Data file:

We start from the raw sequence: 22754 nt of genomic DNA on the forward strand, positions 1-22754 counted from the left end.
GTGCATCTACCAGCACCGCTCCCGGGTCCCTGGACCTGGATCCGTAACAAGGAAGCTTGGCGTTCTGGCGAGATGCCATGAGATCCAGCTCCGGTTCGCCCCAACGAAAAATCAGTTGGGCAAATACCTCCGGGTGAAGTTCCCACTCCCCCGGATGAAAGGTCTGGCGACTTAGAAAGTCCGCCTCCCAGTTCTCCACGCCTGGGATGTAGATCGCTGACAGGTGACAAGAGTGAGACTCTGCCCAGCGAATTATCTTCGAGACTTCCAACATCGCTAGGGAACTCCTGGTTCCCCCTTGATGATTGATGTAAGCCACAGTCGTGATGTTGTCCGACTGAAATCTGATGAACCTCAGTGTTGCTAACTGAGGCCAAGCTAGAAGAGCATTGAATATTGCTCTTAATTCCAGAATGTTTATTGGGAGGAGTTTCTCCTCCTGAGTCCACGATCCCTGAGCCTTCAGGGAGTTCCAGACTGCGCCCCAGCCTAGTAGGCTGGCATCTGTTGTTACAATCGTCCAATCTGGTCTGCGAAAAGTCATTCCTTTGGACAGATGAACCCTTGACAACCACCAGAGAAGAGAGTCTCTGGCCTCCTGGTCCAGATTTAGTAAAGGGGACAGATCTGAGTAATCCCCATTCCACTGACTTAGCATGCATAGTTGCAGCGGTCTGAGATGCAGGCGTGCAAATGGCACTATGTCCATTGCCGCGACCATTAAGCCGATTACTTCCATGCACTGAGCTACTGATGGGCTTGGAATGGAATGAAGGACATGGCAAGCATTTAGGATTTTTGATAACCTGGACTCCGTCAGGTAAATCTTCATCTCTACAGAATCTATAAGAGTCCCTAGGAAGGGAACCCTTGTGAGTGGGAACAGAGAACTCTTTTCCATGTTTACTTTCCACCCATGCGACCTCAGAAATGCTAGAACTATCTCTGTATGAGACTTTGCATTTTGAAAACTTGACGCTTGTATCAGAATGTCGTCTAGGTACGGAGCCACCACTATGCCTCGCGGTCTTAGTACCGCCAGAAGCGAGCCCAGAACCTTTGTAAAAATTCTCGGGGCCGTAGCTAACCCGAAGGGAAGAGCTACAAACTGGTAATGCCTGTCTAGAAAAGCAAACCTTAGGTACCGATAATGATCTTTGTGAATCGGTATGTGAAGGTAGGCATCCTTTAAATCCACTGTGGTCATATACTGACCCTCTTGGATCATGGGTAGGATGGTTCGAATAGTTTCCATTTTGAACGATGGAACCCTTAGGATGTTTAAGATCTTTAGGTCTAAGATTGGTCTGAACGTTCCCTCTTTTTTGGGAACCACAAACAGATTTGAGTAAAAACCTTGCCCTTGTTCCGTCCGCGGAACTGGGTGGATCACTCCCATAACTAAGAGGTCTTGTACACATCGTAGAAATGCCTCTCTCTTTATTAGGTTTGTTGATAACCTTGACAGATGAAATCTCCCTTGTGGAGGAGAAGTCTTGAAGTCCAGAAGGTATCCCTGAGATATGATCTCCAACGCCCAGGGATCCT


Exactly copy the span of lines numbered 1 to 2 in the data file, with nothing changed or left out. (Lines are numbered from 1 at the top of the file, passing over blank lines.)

We start from the raw sequence: 22754 nt of genomic DNA on the forward strand, positions 1-22754 counted from the left end.
GTGCATCTACCAGCACCGCTCCCGGGTCCCTGGACCTGGATCCGTAACAAGGAAGCTTGGCGTTCTGGCGAGATGCCATGAGATCCAGCTCCGGTTCGCCCCAACGAAAAATCAGTTGGGCAAATACCTCCGGGTGAAGTTCCCACTCCCCCGGATGAAAGGTCTGGCGACTTAGAAAGTCCGCCTCCCAGTTCTCCACGCCTGGGATGTAGATCGCTGACAGGTGACAAGAGTGAGACTCTGCCCAGCGAATTATCTTCGAGACTTCCAACATCGCTAGGGAACTCCTGGTTCCCCCTTGATGATTGATGTAAGCCACAGTCGTGATGTTGTCCGACTGAAATCTGATGAACCTCAGTGTTGCTAACTGAGGCCAAGCTAGAAGAGCATTGAATATTGCTCTTAATTCCAGAATGTTTATTGGGAGGAGTTTCTCCTCCTGAGTCCACGATCCCTGAGCCTTCAGGGAGTTCCAGACTGCGCCCCAGCCTAGTAGGCTGGCATCTGTTGTTACAATCGTCCAATCTGGTCTGCGAAAAGTCATTCCTTTGGACAGATGAACCCTTGACAACCACCAGAGAAGAGAGTCTCTGGCCTCCTGGTCCAGATTTAGTAAAGGGGACAGATCTGAGTAATCCCCATTCCACTGACTTAGCATGCATAGTTGCAGCGGTCTGAGATGCAGGCGTGCAAATGGCACTATGTCCATTGCCGCGACCATTAAGCCGATTACTTCCATGCACTGAGCTACTGATGGGCTTGGAATGGAATGAAGGACATGGCAAGCATTTAGGATTTTTGATAACCTGGACTCCGTCAGGTAAATCTTCATCTCTACAGAATCTATAAGAGTCCCTAGGAAGGGAACCCTTGTGAGTGGGAACAGAGAACTCTTTTCCATGTTTACTTTCCACCCATGCGACCTCAGAAATGCTAGAACTATCTCTGTATGAGACTTTGCATTTTGAAAACTTGACGCTTGTATCAGAATGTCGTCTAGGTACGGAGCCACCACTATGCCTCGCGGTCTTAGTACCGCCAGAAGCGAGCCCAGAACCTTTGTAAAAATTCTCGGGGCCGTAGCTAACCCGAAGGGAAGAGCTACAAACTGGTAATGCCTGTCTAGAAAAGCAAACCTTAGGTACCGATAATGATCTTTGTGAATCGGTATGTGAAGGTAGGCATCCTTTAAATCCACTGTGGTCATATACTGACCCTCTTGGATCATGGGTAGGATGGTTCGAATAGTTTCCATTTTGAACGATGGAACCCTTAGGATGTTTAAGATCTTTAGGTCTAAGATTGGTCTGAACGTTCCCTCTTTTTTGGGAACCACAAACAGATTTGAGTAAAAACCTTGCCCTTGTTCCGTCCGCGGAACTGGGTGGATCACTCCCATAACTAAGAGGTCTTGTACACATCGTAGAAATGCCTCTCTCTTTATTAGGTTTGTTGATAACCTTGACAGATGAAATCTCCCTTGTGGAGGAGAAGTCTTGAAGTCCAGAAGGTATCCCTGAGATATGATCTCCAACGCCCAGGGATCCT